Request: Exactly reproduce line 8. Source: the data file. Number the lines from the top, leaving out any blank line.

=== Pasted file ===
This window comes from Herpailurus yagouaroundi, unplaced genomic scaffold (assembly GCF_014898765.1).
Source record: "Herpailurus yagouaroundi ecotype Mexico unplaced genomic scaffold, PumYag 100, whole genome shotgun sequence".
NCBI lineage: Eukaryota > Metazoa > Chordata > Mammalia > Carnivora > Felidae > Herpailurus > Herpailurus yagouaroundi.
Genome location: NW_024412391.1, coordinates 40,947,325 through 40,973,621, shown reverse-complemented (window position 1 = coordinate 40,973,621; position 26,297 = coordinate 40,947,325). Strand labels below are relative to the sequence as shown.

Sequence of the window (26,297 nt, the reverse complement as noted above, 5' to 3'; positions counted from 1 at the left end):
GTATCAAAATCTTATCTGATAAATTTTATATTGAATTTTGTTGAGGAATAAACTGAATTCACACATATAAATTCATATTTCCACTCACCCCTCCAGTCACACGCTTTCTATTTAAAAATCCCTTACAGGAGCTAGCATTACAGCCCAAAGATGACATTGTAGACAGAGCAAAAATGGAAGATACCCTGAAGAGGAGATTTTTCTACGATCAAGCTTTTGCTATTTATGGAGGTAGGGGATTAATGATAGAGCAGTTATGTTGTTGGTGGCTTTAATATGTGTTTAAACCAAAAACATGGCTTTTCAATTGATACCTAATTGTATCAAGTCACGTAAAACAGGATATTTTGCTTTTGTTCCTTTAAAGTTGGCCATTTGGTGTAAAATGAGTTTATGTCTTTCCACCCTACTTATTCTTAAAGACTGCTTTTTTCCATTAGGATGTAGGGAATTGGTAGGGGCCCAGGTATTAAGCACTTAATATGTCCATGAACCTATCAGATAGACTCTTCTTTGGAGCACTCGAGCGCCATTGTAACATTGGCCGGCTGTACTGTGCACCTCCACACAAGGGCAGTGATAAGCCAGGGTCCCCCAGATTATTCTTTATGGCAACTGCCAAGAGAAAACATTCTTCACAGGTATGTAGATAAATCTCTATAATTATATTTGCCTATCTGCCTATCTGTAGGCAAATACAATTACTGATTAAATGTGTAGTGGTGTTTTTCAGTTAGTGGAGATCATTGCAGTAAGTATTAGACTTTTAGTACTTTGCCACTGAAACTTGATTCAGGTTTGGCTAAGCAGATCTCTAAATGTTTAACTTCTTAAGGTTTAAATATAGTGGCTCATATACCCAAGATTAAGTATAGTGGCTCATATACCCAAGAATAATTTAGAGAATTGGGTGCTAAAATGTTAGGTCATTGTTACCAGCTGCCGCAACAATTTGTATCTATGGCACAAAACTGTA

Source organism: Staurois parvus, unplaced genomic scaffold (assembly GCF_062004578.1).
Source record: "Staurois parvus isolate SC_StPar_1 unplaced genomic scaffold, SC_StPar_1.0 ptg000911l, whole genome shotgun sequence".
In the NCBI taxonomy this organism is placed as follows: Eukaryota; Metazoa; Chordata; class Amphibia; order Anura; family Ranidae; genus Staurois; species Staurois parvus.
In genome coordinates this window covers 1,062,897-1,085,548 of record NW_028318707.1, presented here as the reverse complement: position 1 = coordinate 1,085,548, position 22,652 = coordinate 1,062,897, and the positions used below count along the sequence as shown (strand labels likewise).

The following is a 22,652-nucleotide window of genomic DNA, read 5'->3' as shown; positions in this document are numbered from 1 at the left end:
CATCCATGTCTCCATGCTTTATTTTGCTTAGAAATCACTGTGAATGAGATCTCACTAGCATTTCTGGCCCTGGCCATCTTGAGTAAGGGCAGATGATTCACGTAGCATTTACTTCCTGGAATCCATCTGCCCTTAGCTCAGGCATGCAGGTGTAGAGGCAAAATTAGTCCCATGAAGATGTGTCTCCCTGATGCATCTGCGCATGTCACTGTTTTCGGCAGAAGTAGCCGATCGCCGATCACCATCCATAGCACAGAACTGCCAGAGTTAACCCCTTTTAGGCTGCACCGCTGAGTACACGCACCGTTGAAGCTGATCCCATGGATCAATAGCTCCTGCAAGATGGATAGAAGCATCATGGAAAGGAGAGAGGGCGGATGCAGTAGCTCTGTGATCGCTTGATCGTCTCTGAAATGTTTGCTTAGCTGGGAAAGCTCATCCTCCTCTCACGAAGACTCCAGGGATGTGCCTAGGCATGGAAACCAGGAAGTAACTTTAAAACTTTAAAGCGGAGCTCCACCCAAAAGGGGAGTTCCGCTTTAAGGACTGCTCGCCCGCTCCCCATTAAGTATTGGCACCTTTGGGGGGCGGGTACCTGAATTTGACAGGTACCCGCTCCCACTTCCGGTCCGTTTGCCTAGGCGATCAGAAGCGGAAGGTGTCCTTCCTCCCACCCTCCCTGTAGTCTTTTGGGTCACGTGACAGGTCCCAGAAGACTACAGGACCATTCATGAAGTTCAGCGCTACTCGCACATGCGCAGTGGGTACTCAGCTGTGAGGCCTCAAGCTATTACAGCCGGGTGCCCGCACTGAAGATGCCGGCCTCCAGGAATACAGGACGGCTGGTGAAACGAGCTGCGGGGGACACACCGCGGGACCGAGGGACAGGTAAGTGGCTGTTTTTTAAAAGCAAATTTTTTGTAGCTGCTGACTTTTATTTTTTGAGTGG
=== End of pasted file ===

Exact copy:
Source record: "Staurois parvus isolate SC_StPar_1 unplaced genomic scaffold, SC_StPar_1.0 ptg000911l, whole genome shotgun sequence".